Invokana Lawsuits

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Invokana lawsuits claim the diabetes drug manufacturer failed to warn patients of extreme side effects like a higher risk of lower limb amputation, Fournier’s gangrene, diabetic ketoacidosis and kidney failure. Invokana patients have filed 1,100 lawsuits in state and federal courts against Johnson & Johnson, many of which are currently pending lawsuit settlement.

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Why Are People Filing Invokana Lawsuits?

In March 2013, when the U.S. Food and Drug Administration (FDA) first approved canagliflozin, the active ingredient in Invokana, the drug was praised as the first of a new class of diabetes medications called SGLT2 inhibitors. Since then, the drug has helped many people with type 2 diabetes, in combination with diet and exercise, to reduce blood sugar levels, lose weight, and lower blood pressure. However, in some cases Invokana has also been linked with complications, such as an increased risk of foot and lower leg amputations. As a result the FDA, has required warnings to be added to the label about the potential severe Invokana side effects.

Many legal claims cite results from the CANVAS and CANVAS-R clinical trials as evidence that Janssen could have done more to warn consumers about the risks of taking Invokana. Instead, the drugmaker promoted the medication as safe for diabetes patients, even promoting it for off-label purposes to treat weight loss, reduce blood pressure, and improve cardiovascular function. Since Janssen failed to provide proper warnings, however, consumers were unable to make an informed choice about whether to take the drug.

Lower-Limb Amputations Increased by Invokana

Diabetes can cause severe foot problems due to poor circulation, nerve damage, and peripheral arterial disease. In some instances, these problems can require a partial or complete amputation of the foot or lower leg. In May 2016, the FDA issued an initial safety alert informing the public that taking Invokana or Invokamet can increase the need for a leg or foot amputation. Then, about a year later, the agency issued a second safety warning, adding that the risk of amputation when taking Invokana was nearly double the risk of diabetes patients who did not take the drug. As a result, the FDA required a black box warning be added to the drug label.

Many of the Invokana lawsuits against Janssen accuse the company of failing to warn them of the higher risk of amputation. Plaintiffs are seeking compensation for the costs of treatment, pain and suffering caused by amputations, and related expenses.

Fournier’s Gangrene and SGLT2 Inhibitor

In August 2018, the FDA issued a warning about a newly discovered serious side effect of Invokana and other SGLT2 inhibitors called Fournier’s gangrene (also known as necrotizing fasciitis of the perineum). This rare condition is caused by an infection in and around the genitals in both males and females, and it can lead to serious damage to the body – and in rare cases, even death.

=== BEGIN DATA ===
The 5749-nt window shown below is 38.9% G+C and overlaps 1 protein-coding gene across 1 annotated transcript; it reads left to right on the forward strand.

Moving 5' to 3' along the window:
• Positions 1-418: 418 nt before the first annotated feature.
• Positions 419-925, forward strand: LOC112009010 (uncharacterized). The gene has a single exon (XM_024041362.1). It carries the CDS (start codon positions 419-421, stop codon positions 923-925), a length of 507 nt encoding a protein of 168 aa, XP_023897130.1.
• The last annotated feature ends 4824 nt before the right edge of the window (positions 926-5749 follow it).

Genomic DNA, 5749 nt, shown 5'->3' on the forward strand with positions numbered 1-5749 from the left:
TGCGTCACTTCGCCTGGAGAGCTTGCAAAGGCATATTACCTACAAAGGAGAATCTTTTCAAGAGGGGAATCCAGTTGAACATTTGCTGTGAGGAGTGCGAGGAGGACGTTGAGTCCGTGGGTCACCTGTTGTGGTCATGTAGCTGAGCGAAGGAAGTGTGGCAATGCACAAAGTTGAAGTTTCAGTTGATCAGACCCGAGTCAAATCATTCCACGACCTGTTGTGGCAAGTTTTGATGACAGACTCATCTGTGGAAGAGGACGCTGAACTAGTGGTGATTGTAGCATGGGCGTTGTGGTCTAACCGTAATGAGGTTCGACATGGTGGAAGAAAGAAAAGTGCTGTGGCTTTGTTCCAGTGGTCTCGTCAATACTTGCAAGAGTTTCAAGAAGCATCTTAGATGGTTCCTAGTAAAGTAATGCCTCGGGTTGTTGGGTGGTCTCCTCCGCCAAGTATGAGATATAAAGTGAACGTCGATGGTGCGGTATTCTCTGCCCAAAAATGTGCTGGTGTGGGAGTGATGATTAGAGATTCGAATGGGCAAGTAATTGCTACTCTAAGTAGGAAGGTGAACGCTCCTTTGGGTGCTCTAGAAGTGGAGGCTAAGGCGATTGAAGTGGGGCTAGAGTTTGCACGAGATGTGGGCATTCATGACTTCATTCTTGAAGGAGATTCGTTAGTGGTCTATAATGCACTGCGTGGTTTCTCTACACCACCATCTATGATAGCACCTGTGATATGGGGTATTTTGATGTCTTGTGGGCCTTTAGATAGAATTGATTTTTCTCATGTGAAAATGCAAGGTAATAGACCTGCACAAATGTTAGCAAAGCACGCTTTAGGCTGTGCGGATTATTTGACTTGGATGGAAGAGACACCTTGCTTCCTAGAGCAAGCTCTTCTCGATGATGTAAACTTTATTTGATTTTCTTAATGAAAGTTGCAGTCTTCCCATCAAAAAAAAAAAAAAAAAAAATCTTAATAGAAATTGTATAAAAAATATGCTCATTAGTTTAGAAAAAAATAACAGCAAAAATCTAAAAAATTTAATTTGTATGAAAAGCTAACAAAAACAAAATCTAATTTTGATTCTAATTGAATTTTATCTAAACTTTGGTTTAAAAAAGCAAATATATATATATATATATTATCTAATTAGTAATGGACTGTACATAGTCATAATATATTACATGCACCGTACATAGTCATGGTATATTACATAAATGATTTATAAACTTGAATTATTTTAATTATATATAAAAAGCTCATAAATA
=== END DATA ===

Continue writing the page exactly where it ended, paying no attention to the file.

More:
Patients who take Invokana and experience any of the following symptoms should contact their healthcare provider immediately:

  • Tenderness
  • Redness
  • Swelling of the genitals
  • Swelling of the perineum (area between the genitals and the anus)

While Fournier’s gangrene is relatively rare in the general population, the FDA found a significantly higher risk of developing the condition in those who take Invokana or another SGLT2 inhibitor (such as Invokamet, Farxiga, Xigduo, or Jardiance). The regulatory agency discovered 12 adverse events (7 men, 5 women) in patients taking SGLT2 inhibitors over a five year period from May 2013 to May 2018, while only 6 cases had been discovered in the preceding 30 years for other diabetes medications.

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Other Severe Side Effects Mentioned in Invokana Lawsuits

In addition to the higher risk of lower body amputations and developing Fournier’s gangrene, other dangerous side effects have been named in Invokana lawsuits against Janssen and J&J.

Diabetic Ketoacidosis – A life-threatening complication that occurs when high levels of blood acids accumulate in the bloodstream. If left untreated, diabetic ketoacidosis can cause dehydration, brain swelling, coma, and death.

Kidney FailureA review of reports by the FDA in 2016 showed that people who take Invokana have a higher risk of acute kidney injury, which can require hospitalization and dialysis.

Acute Pancreatitis – Although rare, case reports have linked Invokana to a sudden inflammation of the pancreas, an abdominal organ that produces insulin and other hormones. Researchers believe this happens because of the drug’s diuretic (dehydrating) effect, and it can lead to a variety of other health problems.

Invokana FDA Warnings

  • May 2015 – Many reports of ketoacidosis and diabetic ketoacidosis (DKA) requiring hospitalization
  • September 2015 – Label update warning about increased risk of bone fracture
  • December 2015 – Label change for SGLT2 inhibitors about increased risk of ketoacidosis and serious urinary tract infections